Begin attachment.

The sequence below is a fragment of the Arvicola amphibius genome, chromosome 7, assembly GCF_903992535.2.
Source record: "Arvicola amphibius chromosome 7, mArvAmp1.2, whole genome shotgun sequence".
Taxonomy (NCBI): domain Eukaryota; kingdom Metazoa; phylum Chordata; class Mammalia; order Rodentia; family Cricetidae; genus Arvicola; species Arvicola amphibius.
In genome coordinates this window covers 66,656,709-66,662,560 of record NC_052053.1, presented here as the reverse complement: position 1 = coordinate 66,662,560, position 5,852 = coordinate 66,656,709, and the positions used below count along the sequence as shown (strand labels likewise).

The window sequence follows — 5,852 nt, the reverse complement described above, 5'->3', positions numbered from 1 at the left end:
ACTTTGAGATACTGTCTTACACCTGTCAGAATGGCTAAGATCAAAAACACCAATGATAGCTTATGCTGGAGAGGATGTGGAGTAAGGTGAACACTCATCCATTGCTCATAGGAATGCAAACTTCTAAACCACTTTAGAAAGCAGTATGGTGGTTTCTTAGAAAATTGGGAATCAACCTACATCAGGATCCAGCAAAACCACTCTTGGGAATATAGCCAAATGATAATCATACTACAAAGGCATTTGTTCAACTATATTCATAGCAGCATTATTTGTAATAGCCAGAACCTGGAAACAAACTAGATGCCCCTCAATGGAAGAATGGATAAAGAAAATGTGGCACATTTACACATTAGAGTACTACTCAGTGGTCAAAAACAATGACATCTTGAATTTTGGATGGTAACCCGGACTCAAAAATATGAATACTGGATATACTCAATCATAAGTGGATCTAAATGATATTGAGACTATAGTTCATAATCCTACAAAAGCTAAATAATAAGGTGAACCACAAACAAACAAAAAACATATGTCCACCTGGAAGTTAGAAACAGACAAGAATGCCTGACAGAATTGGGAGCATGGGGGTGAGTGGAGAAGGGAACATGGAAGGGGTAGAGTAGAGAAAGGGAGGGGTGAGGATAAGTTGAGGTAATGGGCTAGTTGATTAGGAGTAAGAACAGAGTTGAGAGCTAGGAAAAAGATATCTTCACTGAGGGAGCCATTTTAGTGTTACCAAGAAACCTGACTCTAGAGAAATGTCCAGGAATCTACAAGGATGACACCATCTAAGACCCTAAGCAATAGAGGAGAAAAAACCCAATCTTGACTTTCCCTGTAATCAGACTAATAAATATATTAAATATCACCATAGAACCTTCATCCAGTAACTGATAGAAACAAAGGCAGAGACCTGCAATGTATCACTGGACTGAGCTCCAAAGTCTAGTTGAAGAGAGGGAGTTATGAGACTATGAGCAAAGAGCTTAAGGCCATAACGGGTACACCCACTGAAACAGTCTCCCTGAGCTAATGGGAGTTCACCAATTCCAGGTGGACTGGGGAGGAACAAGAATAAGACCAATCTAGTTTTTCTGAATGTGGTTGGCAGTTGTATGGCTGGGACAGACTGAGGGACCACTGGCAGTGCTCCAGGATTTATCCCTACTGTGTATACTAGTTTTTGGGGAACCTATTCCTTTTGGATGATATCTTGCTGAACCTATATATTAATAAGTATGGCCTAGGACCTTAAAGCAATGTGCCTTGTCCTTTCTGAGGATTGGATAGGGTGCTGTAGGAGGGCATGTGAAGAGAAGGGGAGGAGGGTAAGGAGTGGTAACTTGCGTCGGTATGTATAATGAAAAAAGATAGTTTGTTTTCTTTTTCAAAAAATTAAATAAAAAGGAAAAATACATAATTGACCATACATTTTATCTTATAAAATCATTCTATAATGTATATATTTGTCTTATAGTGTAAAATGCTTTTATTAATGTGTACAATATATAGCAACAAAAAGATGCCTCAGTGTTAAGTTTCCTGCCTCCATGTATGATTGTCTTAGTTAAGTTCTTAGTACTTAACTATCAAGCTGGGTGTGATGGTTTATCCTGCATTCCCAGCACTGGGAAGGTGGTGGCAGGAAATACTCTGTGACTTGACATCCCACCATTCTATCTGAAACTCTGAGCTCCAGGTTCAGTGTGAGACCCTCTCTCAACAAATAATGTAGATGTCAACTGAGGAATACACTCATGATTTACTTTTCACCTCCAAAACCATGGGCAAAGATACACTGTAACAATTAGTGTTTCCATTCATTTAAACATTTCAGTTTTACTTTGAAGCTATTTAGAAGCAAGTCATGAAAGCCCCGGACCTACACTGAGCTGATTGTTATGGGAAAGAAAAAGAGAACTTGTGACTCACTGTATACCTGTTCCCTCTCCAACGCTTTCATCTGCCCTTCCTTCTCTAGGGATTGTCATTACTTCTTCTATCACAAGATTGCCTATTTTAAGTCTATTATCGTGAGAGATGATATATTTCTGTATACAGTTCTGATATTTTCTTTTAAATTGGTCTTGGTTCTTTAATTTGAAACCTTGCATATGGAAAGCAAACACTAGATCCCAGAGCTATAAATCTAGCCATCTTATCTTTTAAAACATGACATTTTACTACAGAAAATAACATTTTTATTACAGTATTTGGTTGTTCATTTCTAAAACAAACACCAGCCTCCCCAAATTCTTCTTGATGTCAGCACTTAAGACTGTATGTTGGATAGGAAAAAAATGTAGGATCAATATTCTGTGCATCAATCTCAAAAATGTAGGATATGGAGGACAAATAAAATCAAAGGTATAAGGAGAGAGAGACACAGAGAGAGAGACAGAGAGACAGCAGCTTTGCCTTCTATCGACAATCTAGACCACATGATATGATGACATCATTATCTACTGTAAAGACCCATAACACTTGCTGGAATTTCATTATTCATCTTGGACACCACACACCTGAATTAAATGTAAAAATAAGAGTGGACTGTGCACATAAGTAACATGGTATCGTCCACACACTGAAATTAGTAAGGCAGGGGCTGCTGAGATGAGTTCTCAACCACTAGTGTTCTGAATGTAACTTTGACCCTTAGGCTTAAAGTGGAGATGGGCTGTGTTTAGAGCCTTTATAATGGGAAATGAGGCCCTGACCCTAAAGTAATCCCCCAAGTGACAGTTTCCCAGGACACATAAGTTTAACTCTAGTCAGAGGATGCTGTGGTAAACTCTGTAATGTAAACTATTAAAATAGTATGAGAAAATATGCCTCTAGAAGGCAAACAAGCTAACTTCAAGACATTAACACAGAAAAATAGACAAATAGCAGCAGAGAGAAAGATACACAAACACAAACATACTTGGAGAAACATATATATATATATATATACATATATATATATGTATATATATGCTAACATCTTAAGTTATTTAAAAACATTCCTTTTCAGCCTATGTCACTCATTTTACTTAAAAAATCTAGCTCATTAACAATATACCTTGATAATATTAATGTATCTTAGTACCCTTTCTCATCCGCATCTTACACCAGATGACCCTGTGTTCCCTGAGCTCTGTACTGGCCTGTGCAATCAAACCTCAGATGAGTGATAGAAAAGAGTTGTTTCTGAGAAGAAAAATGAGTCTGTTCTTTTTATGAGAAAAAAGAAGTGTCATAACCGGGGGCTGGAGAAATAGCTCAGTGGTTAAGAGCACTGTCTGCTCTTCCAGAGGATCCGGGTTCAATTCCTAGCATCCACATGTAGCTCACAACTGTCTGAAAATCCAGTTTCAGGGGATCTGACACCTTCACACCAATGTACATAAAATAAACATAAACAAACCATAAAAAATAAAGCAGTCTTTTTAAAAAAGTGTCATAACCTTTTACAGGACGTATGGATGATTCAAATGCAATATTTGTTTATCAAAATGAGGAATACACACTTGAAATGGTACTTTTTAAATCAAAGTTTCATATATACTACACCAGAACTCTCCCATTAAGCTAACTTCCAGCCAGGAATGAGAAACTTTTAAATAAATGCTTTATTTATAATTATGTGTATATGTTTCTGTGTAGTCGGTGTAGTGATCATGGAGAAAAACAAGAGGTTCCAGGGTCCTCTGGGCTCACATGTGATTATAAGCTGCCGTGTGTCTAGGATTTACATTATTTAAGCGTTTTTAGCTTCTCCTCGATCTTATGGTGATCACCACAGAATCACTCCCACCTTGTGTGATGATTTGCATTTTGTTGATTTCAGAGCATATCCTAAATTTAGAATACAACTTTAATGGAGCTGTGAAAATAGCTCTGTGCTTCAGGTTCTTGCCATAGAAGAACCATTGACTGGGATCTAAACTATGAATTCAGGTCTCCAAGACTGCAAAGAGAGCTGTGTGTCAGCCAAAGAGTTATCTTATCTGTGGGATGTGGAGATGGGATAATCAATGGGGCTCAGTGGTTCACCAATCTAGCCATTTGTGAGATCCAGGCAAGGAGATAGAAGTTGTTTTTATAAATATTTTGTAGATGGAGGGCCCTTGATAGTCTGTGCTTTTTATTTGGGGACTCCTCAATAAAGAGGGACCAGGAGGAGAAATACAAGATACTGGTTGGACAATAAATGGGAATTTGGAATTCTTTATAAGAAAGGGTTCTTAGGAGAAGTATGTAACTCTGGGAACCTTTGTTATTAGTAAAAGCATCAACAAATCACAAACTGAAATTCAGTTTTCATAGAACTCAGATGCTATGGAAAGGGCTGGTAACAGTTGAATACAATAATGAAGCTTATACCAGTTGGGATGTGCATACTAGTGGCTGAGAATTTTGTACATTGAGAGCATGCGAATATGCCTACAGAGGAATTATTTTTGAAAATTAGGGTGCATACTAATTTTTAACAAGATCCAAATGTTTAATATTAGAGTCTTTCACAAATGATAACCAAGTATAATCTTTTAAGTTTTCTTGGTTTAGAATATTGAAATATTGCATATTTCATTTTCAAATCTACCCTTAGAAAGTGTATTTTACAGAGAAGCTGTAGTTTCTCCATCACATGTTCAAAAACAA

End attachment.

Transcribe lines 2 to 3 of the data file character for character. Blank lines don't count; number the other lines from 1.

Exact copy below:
Source record: "Arvicola amphibius chromosome 7, mArvAmp1.2, whole genome shotgun sequence".
Taxonomy (NCBI): domain Eukaryota; kingdom Metazoa; phylum Chordata; class Mammalia; order Rodentia; family Cricetidae; genus Arvicola; species Arvicola amphibius.